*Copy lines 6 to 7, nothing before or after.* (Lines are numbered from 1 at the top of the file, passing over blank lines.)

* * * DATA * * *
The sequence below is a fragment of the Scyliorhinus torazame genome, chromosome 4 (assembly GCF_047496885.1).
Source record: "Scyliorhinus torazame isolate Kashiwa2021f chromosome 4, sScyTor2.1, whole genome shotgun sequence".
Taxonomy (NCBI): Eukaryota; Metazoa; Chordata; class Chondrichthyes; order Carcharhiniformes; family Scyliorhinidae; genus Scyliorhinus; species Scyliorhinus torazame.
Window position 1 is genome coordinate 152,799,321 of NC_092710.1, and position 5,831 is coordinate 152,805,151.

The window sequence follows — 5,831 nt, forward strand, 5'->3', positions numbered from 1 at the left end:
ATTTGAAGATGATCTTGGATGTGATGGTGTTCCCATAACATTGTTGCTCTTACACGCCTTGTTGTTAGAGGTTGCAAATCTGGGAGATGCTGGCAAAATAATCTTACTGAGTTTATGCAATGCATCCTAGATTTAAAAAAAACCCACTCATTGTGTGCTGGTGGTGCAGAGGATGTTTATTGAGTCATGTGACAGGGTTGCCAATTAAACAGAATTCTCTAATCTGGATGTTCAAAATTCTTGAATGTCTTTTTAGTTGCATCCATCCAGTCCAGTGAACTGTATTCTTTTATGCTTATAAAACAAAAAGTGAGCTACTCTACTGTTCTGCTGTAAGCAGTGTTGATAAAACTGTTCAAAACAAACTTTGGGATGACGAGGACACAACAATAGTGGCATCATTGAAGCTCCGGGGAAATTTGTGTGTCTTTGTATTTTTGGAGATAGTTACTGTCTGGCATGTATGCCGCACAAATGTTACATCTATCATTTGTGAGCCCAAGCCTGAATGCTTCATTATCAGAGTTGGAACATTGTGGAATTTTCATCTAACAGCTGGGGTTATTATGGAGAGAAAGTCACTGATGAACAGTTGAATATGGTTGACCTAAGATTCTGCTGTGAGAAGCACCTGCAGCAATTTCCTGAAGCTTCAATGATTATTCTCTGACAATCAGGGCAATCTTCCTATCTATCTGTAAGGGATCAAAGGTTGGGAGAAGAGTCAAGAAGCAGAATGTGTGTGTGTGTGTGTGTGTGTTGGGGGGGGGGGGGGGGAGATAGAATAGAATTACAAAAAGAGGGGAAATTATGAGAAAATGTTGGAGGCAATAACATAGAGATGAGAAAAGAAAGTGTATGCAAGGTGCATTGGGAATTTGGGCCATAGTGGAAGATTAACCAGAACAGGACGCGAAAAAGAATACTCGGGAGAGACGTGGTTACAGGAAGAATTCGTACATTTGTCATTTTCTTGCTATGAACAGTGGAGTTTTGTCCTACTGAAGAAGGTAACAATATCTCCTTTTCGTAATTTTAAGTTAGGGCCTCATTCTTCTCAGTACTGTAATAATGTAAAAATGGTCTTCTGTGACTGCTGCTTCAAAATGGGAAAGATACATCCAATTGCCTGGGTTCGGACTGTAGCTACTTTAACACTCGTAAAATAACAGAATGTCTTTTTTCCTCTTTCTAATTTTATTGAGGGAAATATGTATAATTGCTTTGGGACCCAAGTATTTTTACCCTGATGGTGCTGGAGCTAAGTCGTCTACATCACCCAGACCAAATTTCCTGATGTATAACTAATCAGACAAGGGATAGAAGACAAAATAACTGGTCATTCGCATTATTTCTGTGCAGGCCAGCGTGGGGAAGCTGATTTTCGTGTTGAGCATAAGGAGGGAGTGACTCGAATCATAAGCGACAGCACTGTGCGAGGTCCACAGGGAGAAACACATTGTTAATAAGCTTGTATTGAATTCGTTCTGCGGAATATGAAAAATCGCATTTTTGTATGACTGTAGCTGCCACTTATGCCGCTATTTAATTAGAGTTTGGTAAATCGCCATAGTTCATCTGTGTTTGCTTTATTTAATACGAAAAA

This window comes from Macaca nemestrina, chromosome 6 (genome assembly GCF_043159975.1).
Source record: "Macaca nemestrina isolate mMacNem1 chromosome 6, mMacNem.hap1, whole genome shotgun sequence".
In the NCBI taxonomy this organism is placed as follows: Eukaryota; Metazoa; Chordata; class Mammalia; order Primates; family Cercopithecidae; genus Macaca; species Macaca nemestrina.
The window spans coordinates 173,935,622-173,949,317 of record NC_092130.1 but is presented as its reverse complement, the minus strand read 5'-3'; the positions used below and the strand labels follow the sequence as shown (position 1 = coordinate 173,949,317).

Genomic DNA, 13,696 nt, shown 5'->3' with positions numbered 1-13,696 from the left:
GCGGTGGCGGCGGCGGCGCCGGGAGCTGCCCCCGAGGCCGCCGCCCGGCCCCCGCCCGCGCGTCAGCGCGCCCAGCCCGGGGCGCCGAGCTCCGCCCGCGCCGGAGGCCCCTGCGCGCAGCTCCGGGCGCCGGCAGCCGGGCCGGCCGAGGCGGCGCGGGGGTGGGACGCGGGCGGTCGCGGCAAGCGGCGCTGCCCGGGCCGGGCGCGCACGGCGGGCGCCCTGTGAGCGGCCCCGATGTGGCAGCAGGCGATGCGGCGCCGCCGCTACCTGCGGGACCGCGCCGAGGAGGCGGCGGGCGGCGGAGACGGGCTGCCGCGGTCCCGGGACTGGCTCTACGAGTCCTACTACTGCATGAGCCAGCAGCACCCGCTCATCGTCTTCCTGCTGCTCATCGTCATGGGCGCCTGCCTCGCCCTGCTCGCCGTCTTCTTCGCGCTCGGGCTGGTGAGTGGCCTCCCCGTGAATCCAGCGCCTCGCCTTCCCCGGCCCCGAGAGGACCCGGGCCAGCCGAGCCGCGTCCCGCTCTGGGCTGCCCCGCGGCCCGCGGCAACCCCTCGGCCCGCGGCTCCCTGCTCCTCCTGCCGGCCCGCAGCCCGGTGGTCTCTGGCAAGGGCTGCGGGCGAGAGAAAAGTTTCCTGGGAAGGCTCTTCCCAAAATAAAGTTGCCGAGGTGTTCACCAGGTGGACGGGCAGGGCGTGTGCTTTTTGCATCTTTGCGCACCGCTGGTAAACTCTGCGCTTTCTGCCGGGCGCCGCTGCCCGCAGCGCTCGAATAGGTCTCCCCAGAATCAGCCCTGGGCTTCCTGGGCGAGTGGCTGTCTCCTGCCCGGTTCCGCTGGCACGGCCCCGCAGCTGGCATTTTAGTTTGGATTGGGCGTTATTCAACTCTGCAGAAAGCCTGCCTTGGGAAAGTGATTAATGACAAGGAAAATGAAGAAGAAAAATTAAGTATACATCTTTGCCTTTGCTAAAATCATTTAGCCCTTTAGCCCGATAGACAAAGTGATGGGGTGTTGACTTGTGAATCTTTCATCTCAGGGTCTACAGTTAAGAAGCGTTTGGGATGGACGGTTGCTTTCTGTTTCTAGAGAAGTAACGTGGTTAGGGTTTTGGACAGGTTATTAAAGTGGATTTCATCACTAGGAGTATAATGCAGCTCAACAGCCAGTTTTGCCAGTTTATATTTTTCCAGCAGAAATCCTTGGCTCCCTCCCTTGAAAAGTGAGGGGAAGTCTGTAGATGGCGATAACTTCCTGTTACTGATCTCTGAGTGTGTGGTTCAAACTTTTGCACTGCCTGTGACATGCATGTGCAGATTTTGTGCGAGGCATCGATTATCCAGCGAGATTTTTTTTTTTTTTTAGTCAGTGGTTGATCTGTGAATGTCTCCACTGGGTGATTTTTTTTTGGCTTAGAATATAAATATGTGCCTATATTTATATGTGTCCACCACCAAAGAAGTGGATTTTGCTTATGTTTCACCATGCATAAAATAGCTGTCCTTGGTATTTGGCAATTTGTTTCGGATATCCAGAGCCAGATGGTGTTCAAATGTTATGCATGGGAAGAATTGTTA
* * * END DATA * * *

ATTTGAAGATGATCTTGGATGTGATGGTGTTCCCATAACATTGTTGCTCTTACACGCCTTGTTGTTAGAGGTTGCAAATCTGGGAGATGCTGGCAAAATAATCTTACTGAGTTTATGCAATGCATCCTAGATTTAAAAAAAACCCACTCATTGTGTGCTGGTGGTGCAGAGGATGTTTATTGAGTCATGTGACAGGGTTGCCAATTAAACAGAATTCTCTAATCTGGATGTTCAAAATTCTTGAATGTCTTTTTAGTTGCATCCATCCAGTCCAGTGAACTGTATTCTTTTATGCTTATAAAACAAAAAGTGAGCTACTCTACTGTTCTGCTGTAAGCAGTGTTGATAAAACTGTTCAAAACAAACTTTGGGATGACGAGGACACAACAATAGTGGCATCATTGAAGCTCCGGGGAAATTTGTGTGTCTTTGTATTTTTGGAGATAGTTACTGTCTGGCATGTATGCCGCACAAATGTTACATCTATCATTTGTGAGCCCAAGCCTGAATGCTTCATTATCAGAGTTGGAACATTGTGGAATTTTCATCTAACAGCTGGGGTTATTATGGAGAGAAAGTCACTGATGAACAGTTGAATATGGTTGACCTAAGATTCTGCTGTGAGAAGCACCTGCAGCAATTTCCTGAAGCTTCAATGATTATTCTCTGACAATCAGGGCAATCTTCCTATCTATCTGTAAGGGATCAAAGGTTGGGAGAAGAGTCAAGAAGCAGAATGTGTGTGTGTGTGTGTGTGTGTTGGGGGGGGGGGGGGGGAGATAGAATAGAATTACAAAAAGAGGGGAAATTATGAGAAAATGTTGGAGGCAATAACATAGAGATGAGAAAAGAAAGTGTATGCAAGGTGCATTGGGAATTTGGGCCATAGTGGAAGATTAACCAGAACAGGACGCGAAAAAGAATACTCGGGAGAGACGTGGTTACAGGAAGAATTCGTACATTTGTCATTTTCTTGCTATGAACAGTGGAGTTTTGTCCTACTGAAGAAGGTAACAATATCTCCTTTTCGTAATTTTAAGTTAGGGCCTCATTCTTCTCAGTACTGTAATAATGTAAAAATGGTCTTCTGTGACTGCTGCTTCAAAATGGGAAAGATACATCCAATTGCCTGGGTTCGGACTGTAGCTACTTTAACACTCGTAAAATAACAGAATGTCTTTTTTCCTCTTTCTAATTTTATTGAGGGAAATATGTATAATTGCTTTGGGACCCAAGTATTTTTACCCTGATGGTGCTGGAGCTAAGTCGTCTACATCACCCAGACCAAATTTCCTGATGTATAACTAATCAGACAAGGGATAGAAGACAAAATAACTGGTCATTCGCATTATTTCTGTGCAGGCCAGCGTGGGGAAGCTGATTTTCGTGTTGAGCATAAGGAGGGAGTGACTCGAATCATAAGCGACAGCACTGTGCGAGGTCCACAGGGAGAAACACATTGTTAATAAGCTTGTATTGAATTCGTTCTGCGGAATATGAAAAATCGCATTTTTGTATGACTGTAGCTGCCACTTATGCCGCTATTTAATTAGAGTTTGGTAAATCGCCATAGTTCATCTGTGTTTGCTTTATTTAATACGAAAAA

This window comes from Macaca nemestrina, chromosome 6 (genome assembly GCF_043159975.1).